The most recent (and most successful) musical venture of Australian indie mainstay, expatriate Scot and one-time Sleater-Kinney drummer Lora Macfarlane.

Recently released their second proper full-length, "180º", the follow-up to their previous (and rather wonderful) LP "767".

An intriguing and fun card game invented by David Parlett. Designed for three players, and outside of Skat, I think it's the best three-handed trick game out there.


Standard 52-card deck with all cards below 6 removed, plus one joker. If no joker is available, use the 2 of Clubs instead. Cards rank, high to low:


Deal the cards out in batches of 3. Turn up the last card to establish the trump suit. If the turn-up is the joker, the hand is played at no trump. Otherwise, the joker is treated exactly as if it were the turned-up card. This is to establish a random trump suit without forcing someone to disclose a card.


Each player now appraises their hand and decides how many tricks they will win. This must be an exact number; any more or less and you lose. Bids are not declared aloud. Instead (and this is the neat part), each player discards three cards that represent their bid.
Each diamond discarded represents 0 tricks
Each spade discarded represents 1 trick
Each heart discarded represents 2 tricks
Each club discarded represents 3 tricks
You formulate your bid by addition, so discarding 3 diamonds means you will try to win no tricks, discarding 1 club, one spade, and one diamond indicates 4 tricks (as would 2 hearts and 1 diamond, or 2 spades and one heart, etc). The rank of the bid-cards is irrelevant, only suit has meaning. The bid cards are placed face-down in front of each player and are not revealed until (possibly) the scoring.


After all players have bid, left of dealer leads to the first trick. Players must follow suit if able, or else may trump or discard. Each trick is won by the highest card of the suit led or the highest trump if any are played. Remember, the object is to take exactly the number of tricks you bid. The winner of a trick leads to the next.


After the 9th trick has been won, players count their won tricks and those who made their bids (took exactly the same number of tricks as they bid) turn their bid-cards face up and announce the fact. Scoring is as follows:

Each player scores the number of tricks he won, plus:
30 points if he was the only one successful
20 points if 2 players were successful
10 points if all 3 were successful
The game ends when someone reaches 99 or more points.


Skill at this game lies primarily in deciding the number of tricks to win and lose with the hand you are dealt. In this game, few hands are really "bad" because you can bid from zero to nine. The hardest hands are those that you could bid easily on but would have to discard crucial cards in order to actually bid that number.

Watch other players carefully during the play. A player who takes three tricks or so and then suddenly plays a low card to get rid of the lead has probably taken all the tricks they bid, and thus if you can force them to take another trick (which of course you intended to lose) they will not make their bid.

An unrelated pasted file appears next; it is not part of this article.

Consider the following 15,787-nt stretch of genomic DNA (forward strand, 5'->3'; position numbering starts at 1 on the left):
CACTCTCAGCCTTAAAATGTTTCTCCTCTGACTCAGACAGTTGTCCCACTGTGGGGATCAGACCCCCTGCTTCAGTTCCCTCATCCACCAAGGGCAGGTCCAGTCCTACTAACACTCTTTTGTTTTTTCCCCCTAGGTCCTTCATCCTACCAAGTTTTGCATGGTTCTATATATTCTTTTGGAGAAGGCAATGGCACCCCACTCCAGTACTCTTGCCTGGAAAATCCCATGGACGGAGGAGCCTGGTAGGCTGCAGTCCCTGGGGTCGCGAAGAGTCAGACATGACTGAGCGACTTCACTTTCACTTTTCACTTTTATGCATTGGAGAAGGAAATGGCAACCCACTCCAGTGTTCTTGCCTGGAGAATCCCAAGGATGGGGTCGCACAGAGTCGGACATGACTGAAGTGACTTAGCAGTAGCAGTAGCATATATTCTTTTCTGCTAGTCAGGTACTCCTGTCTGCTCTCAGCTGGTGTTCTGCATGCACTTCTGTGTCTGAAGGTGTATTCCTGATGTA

Note also that nine unknown cards (the bid-cards) are missing from play, so a Queen you thought you could get rid of by throwing it to the King or Ace may wind up winning instead if those cards have been discarded as bid-cards. Exploiting this principle, a fun thing to do if you cannot find a way to bid on a hand is to discard your three highest cards in the hope of confounding the other players when they turn out to be absent from play.

A fast-paced card game for two or more players, using a standard 52-card deck.

The goal is to force the other player(s) out of the game. The central pile begins at 0. Players take turns playing cards that add or subtract from this number. A player loses when he cannot play a card without going over 99.

Players begin with 4 or 5 cards. Play proceeds in a circle, each person playing one card and announcing the new sum. A new card is drawn from a draw pile after one is played. The central pile may be reshuffled into the draw pile, but the sum is not reset.

Normal cards add their face value to the sum.
Aces add 1.
Fours reverse the direction of play.
Fives allow the player to select the next person to play, not himself. Play then continues normally from that person.
Tens add or subtract 10, at the player's choice.
Jacks add 0. (Effectively a skip of turn.)
Queens add or subtract 20, at the player's choice.
Kings set the sum to 99, regardless of what it was before.

The sum cannot go below 0.

When there are only two players, fours, fives, and Jacks all have essentially the same effect.

Although it seems complicated to memorize all of the special cards, they soon grow intuitive, and games will move quickly. Eventually, the math may become the biggest hold-up.

Some basic points to consider:

People usually don't begin with a good hand. They use the first slow climb to 99 to stockpile special cards while getting rid of unwieldy cards like eights and nines. Playing a King early on makes life interesting, and could easily finish off a player or two.

Most people won't play a Queen except as a last resort. If there are only a few players, especially if there are only two, you can try to kill them by neutralizing the Queen with one of your own. If there are many players, you can try to force them to play when the sum is near 99 by playing a five.

The more people playing, the less you want to lower the sum. By the time it's your turn again, the effects of your play will be lost.

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